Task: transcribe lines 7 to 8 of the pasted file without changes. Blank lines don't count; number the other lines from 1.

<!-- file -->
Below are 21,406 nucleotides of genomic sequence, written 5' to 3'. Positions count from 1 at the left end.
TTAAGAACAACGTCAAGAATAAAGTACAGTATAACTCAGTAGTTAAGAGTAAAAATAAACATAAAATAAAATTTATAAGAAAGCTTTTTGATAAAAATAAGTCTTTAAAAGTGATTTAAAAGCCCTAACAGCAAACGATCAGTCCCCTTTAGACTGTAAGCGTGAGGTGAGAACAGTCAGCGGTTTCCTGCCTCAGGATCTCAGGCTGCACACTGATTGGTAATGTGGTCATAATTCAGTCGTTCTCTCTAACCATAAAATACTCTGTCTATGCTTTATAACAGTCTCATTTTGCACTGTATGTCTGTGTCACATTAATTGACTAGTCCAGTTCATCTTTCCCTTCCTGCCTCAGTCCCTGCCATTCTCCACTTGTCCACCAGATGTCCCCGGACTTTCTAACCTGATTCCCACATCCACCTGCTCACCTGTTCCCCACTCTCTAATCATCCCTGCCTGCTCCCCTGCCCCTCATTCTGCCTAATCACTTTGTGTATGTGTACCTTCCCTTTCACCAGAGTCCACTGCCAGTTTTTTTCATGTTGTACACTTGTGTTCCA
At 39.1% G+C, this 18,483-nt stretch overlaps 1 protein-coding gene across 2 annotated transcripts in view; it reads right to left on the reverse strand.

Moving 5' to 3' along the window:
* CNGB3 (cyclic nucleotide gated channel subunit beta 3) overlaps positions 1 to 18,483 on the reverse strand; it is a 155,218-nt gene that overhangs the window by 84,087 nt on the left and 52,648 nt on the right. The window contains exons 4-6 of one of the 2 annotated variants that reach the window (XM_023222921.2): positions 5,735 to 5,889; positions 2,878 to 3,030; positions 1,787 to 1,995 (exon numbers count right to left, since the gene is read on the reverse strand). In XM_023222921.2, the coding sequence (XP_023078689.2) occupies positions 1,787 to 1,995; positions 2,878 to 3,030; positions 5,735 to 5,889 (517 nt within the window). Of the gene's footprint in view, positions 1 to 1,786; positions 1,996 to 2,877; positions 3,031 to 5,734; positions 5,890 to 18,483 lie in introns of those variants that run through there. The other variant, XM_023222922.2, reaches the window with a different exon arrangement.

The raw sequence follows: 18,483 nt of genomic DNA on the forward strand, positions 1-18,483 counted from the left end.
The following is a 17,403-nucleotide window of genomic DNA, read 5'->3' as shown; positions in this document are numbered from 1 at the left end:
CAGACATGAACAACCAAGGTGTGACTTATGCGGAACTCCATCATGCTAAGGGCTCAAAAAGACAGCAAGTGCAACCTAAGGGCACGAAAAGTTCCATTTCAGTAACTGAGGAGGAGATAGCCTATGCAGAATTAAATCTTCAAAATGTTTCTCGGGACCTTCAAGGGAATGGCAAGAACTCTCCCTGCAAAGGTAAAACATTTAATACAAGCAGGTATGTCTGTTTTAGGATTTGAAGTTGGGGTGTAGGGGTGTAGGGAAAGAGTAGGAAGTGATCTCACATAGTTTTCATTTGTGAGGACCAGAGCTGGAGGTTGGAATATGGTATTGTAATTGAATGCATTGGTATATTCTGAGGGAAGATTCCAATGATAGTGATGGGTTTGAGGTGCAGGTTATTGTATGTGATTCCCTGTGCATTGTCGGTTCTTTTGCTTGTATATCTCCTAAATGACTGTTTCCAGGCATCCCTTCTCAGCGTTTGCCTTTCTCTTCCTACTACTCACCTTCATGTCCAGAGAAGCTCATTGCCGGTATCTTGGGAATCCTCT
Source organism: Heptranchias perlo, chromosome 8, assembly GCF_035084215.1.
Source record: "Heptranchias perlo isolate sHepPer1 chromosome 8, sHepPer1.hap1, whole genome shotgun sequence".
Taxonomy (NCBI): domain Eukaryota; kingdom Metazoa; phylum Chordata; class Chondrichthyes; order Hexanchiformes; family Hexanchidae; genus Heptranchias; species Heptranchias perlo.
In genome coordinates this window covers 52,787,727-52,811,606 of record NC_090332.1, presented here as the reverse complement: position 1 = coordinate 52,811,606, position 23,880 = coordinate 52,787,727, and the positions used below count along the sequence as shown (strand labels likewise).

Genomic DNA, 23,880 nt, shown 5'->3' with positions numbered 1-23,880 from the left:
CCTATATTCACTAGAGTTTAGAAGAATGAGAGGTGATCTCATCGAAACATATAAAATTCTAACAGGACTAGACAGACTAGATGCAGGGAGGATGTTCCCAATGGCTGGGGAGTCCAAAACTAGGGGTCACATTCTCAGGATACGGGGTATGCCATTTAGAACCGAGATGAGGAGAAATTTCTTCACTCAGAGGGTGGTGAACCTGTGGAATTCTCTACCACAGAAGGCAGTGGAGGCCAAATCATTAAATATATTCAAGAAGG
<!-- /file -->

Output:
The following is a 17,403-nucleotide window of genomic DNA, read 5'->3' as shown; positions in this document are numbered from 1 at the left end:
CAGACATGAACAACCAAGGTGTGACTTATGCGGAACTCCATCATGCTAAGGGCTCAAAAAGACAGCAAGTGCAACCTAAGGGCACGAAAAGTTCCATTTCAGTAACTGAGGAGGAGATAGCCTATGCAGAATTAAATCTTCAAAATGTTTCTCGGGACCTTCAAGGGAATGGCAAGAACTCTCCCTGCAAAGGTAAAACATTTAATACAAGCAGGTATGTCTGTTTTAGGATTTGAAGTTGGGGTGTAGGGGTGTAGGGAAAGAGTAGGAAGTGATCTCACATAGTTTTCATTTGTGAGGACCAGAGCTGGAGGTTGGAATATGGTATTGTAATTGAATGCATTGGTATATTCTGAGGGAAGATTCCAATGATAGTGATGGGTTTGAGGTGCAGGTTATTGTATGTGATTCCCTGTGCATTGTCGGTTCTTTTGCTTGTATATCTCCTAAATGACTGTTTCCAGGCATCCCTTCTCAGCGTTTGCCTTTCTCTTCCTACTACTCACCTTCATGTCCAGAGAAGCTCATTGCCGGTATCTTGGGAATCCTCT